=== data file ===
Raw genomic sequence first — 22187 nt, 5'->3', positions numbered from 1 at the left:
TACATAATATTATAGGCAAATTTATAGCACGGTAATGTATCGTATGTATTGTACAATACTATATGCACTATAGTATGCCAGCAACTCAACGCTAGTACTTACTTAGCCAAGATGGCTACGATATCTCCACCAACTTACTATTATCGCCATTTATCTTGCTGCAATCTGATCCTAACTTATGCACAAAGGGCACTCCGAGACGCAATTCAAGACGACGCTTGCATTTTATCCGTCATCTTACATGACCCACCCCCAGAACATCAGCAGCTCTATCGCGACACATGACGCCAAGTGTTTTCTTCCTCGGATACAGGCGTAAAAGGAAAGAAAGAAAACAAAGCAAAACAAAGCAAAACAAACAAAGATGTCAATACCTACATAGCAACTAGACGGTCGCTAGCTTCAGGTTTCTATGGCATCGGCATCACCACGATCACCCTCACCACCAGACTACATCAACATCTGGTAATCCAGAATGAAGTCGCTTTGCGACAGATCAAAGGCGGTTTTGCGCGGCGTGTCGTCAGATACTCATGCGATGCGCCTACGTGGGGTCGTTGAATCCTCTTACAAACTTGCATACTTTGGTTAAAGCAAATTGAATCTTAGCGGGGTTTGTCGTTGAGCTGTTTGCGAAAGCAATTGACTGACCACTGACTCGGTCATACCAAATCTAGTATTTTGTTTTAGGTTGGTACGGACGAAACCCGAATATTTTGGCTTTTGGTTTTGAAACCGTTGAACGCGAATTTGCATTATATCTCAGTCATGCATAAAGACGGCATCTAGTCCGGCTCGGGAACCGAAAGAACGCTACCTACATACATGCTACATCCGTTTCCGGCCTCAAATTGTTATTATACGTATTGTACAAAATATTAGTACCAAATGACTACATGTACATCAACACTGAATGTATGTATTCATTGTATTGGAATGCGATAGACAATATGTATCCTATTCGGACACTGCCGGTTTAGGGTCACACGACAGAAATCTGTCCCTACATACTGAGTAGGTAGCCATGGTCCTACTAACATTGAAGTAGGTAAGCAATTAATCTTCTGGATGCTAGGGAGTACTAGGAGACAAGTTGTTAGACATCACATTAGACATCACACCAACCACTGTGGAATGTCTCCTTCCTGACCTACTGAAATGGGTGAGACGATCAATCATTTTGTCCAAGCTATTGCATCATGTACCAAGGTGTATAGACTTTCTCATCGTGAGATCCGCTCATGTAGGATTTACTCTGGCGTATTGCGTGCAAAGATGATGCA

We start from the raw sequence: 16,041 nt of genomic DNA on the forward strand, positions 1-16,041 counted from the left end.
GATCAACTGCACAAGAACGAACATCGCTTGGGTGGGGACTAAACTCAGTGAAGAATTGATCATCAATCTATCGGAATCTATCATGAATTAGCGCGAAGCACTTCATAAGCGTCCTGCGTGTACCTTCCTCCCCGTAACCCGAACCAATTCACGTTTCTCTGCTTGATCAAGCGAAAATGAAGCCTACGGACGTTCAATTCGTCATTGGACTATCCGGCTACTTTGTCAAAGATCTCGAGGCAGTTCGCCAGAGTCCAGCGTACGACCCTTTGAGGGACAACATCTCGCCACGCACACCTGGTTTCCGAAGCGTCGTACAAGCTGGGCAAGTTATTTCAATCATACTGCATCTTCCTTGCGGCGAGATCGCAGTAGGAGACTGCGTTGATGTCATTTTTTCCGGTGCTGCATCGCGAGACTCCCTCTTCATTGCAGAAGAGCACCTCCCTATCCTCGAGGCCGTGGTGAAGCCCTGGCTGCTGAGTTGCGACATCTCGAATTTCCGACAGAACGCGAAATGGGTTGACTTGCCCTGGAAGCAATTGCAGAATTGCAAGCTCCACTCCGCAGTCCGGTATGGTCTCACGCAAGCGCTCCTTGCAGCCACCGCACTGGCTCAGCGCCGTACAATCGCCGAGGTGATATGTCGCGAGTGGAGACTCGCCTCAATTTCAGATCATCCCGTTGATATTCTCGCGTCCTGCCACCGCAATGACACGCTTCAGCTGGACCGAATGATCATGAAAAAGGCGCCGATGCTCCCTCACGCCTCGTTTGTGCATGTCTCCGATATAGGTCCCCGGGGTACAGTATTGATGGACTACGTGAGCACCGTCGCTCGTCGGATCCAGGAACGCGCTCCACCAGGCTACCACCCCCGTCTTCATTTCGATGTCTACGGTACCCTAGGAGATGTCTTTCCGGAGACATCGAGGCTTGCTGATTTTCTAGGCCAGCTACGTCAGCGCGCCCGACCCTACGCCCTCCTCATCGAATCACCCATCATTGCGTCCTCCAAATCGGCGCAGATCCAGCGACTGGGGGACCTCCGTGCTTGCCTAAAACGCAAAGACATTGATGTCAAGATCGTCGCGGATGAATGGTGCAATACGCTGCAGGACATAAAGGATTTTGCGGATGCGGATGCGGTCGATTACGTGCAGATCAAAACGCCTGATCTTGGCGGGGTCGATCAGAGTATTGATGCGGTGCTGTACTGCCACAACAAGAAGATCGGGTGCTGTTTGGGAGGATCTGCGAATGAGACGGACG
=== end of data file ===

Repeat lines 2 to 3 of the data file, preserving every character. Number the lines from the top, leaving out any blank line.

TACATAATATTATAGGCAAATTTATAGCACGGTAATGTATCGTATGTATTGTACAATACTATATGCACTATAGTATGCCAGCAACTCAACGCTAGTACTTACTTAGCCAAGATGGCTACGATATCTCCACCAACTTACTATTATCGCCATTTATCTTGCTGCAATCTGATCCTAACTTATGCACAAAGGGCACTCCGAGACGCAATTCAAGACGACGCTTGCATTTTATCCGTCATCTTACATGACCCACCCCCAGAACATCAGCAGCTCTATCGCGACACATGACGCCAAGTGTTTTCTTCCTCGGATACAGGCGTAAAAGGAAAGAAAGAAAACAAAGCAAAACAAAGCAAAACAAACAAAGATGTCAATACCTACATAGCAACTAGACGGTCGCTAGCTTCAGGTTTCTATGGCATCGGCATCACCACGATCACCCTCACCACCAGACTACATCAACATCTGGTAATCCAGAATGAAGTCGCTTTGCGACAGATCAAAGGCGGTTTTGCGCGGCGTGTCGTCAGATACTCATGCGATGCGCCTACGTGGGGTCGTTGAATCCTCTTACAAACTTGCATACTTTGGTTAAAGCAAATTGAATCTTAGCGGGGTTTGTCGTTGAGCTGTTTGCGAAAGCAATTGACTGACCACTGACTCGGTCATACCAAATCTAGTATTTTGTTTTAGGTTGGTACGGACGAAACCCGAATATTTTGGCTTTTGGTTTTGAAACCGTTGAACGCGAATTTGCATTATATCTCAGTCATGCATAAAGACGGCATCTAGTCCGGCTCGGGAACCGAAAGAACGCTACCTACATACATGCTACATCCGTTTCCGGCCTCAAATTGTTATTATACGTATTGTACAAAATATTAGTACCAAATGACTACATGTACATCAACACTGAATGTATGTATTCATTGTATTGGAATGCGATAGACAATATGTATCCTATTCGGACACTGCCGGTTTAGGGTCACACGACAGAAATCTGTCCCTACATACTGAGTAGGTAGCCATGGTCCTACTAACATTGAAGTAGGTAAGCAATTAATCTTCTGGATGCTAGGGAGTACTAGGAGACAAGTTGTTAGACATCACATTAGACATCACACCAACCACTGTGGAATGTCTCCTTCCTGACCTACTGAAATGGGTGAGACGATCAATCATTTTGTCCAAGCTATTGCATCATGTACCAAGGTGTATAGACTTTCTCATCGTGAGATCCGCTCATGTAGGATTTACTCTGGCGTATTGCGTGCAAAGATGATGCA

We start from the raw sequence: 16,041 nt of genomic DNA on the forward strand, positions 1-16,041 counted from the left end.